During the October Revolution, the Pavlovsky Regiment, though celebrated for their actions during the Napoleonic Wars, was among the first regiments to mutiny and join the Bolsheviks, and participated in The Storming of the Winter Palace.[5] Much of the former Imperial Guard was still in existence in existence in October 1917, retaining their historic titles, though now their role was that of politicised republican soldiers. In addition to the Pavlovsky, the Semenovsky and Ismailovsky Regiments rallied to the Bolsheviks at a crucial stage in the revolution.[6]

In December 1917 the remmanents of the erstwhile Imperial Guard were disbanded.


The final composition of the Russian Imperial Guard at the beginning of 1914 was:

His Majesty's Life-Guards Hussar Regiment, 1914

Guards Corps St. Petersburg District. Headquarters, St. Petersburg, Millionaya. (Guards units not part of the Guards Corps were the Guards Replacement Cavalry Regiment and Guards Field Gendarme Squadron.)

'Guard units of direct subordination as of 1917:

  • Palace Grenadiers Company
  • Guards Replacement Cavalry Regiment
  • Guards Field Gendarme Squadron
  • His Majesty's Guards Convoy Unit
  • His Majesty's Railway Regiment

Plus the following were part of the 23rd Army Corps, Warsaw Military District. Headquarters, Warsaw, Poland.

  • 3rd Guards Infantry Division. Headquarters, Warsaw
    • Division HQ
    • 1st Brigade: Life-Guards Lithuania Regiment, Emperor of Austria's Life-Guards Kexholm Regiment
    • 2nd Brigade: King Frederick-William III's Life-Guards St.-Petersburg Regiment, Life-Guards Volynski Regiment
    • 3rd Life-Guards Artillery Brigade
  • Independent Guards Cavalry Brigade
  • 3rd Battery of Life-Guards Horse Artillery


Every soldier and officer of the Guard had the style of the Leib Guard (Лейб-гвардии...), for example: Colonel of the Leib Guard (Лейб-гвардии полковник). It is a misconception that the monarch himself functioned as the commander of the Leib Guard regiments, so only he and some members of the imperial family could hold a title of Colonel (Polkovnik) of the Guards. In fact, there were many guards officers in the rank of colonel.[specify]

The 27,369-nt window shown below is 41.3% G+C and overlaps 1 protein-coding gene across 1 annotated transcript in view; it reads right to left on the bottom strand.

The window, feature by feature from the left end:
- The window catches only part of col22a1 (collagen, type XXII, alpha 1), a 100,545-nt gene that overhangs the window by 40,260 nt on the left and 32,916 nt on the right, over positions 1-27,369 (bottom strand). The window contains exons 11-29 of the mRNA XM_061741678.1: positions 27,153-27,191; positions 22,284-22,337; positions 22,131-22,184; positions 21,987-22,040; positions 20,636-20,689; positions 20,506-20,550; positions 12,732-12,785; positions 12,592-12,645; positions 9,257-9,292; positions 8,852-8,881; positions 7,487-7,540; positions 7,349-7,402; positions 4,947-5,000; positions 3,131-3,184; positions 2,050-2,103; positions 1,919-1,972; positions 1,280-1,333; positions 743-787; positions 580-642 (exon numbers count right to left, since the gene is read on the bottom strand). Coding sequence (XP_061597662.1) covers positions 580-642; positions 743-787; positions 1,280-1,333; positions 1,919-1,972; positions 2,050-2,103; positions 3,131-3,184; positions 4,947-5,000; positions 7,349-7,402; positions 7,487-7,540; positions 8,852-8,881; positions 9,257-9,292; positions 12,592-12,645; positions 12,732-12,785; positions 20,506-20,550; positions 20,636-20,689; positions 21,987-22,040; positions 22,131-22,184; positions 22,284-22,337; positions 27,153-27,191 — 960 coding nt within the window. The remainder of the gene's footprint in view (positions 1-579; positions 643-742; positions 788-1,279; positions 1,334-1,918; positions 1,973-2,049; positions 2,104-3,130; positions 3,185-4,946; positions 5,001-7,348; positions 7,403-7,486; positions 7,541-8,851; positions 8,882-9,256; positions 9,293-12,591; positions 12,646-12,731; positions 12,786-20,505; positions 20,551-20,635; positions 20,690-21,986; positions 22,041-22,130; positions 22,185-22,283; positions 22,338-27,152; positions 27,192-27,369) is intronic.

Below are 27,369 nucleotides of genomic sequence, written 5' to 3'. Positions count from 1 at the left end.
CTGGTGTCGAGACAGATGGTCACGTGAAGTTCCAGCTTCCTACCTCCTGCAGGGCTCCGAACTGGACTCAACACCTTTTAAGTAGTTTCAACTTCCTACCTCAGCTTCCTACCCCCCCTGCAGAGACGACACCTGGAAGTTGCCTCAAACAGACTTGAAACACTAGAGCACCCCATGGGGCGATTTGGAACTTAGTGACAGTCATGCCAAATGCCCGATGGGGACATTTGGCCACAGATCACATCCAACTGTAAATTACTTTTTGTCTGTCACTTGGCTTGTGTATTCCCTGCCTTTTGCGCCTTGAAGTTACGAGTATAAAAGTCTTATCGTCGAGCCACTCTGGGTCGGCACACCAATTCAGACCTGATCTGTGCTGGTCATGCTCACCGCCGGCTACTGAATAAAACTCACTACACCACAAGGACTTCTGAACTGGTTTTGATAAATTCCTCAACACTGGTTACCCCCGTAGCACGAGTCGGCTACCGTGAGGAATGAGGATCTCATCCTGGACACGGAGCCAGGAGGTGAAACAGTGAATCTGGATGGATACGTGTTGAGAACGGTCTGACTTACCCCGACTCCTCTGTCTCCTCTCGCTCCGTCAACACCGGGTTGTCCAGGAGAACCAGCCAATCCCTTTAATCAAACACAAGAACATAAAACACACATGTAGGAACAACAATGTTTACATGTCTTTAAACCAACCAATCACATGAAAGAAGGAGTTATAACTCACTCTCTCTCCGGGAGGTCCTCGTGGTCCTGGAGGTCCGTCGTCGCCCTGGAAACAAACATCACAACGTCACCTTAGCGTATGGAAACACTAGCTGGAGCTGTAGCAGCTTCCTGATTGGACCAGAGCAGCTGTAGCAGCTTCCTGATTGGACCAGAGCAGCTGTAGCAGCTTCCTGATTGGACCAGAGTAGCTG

Commissioned officers enjoyed a two-grade elevation in the Table of Ranks over regular army officers; this later changed to a one-grade elevation -- first for the New Guards then for the rest of the Leib Guard. Following the abolition of the rank of Major in 1884, most grades below VII shifted one position upwards, effectively returning to those of the Old Guards.

Grade, Old Guards Grade, New Guards Category Infantry Cavalry, Cossacks until 1891 Cossacks (since 1891)
IV V Staff Officers Colonel (Полковник)
V VI Lieutenant colonel (Подполковник) (until 1798)
VI VII Premier Major, Second Major (Премьер-майор, секунд-майор) (until 1798)
VII VIII Ober-Officers Captain (Капитан) Rittmeister (Ротмистр) Yesaul (Есаул)
VIII IX Staff Captain(Штабс-капитан) Staff-Rittmeister (Штабс-ротмистр) Junior Yesaul (Подъесаул)
IX X Poruchik/Lieutenant (Поручик) Sotnik (Сотник)
X XI Junior Poruchik/Sub-lieutenant (Подпоручик) Khorunzhiy (Хорунжий)
XI XII Praporshchik (Прапорщик) Cornet (Корнет)
XII XIII Under-Officers Feldwebel (Фельдфебель)
XIII XIV Sergeant (Сержант) (1800-1884) Wachtmeister (Вахмистр) Junior Khorunzhiy (Подхорунжий)
Junior Praporshchik (Подпрапорщик); Senior Unteroffizier (Старший унтер-офицер) since 1800 Wachtmeister (Вахмистр)
Unteroffizier (Унтер-офицер) Uryadnik (Урядник)
Gefreiter (Ефрейтор) Prikazny (Приказный)
Privates Musketeer, Fusilier, Grenadier etc. (Мушкетер, фузилер, гренадер и т.д.) Dragoon, Hussar, Cuirassier, Cossack etc. (Драгун, гусар, кирасир, казак и т.д.) Cossack (Казак)


  1. ^ [1]
  2. ^ de Gmeline, Patrick. La Garden Imperiale Russe. pp. 334–336. ISBN 9-782702-501412.
  3. ^ Mansel, Philip. Pillars of Monarchy. p. 136. ISBN 0-7043-2424-5.
  4. ^ Mansel, Philip. Pillars of Monarchy. pp. 136–137. ISBN 0-7043-2424-5.
  5. ^ Barrack of the Pavlovsky Regiment
  6. ^ Mansel, Philip. Pillars of Monarchy. p. 137. ISBN 0-7043-2424-5.

See alsoEdit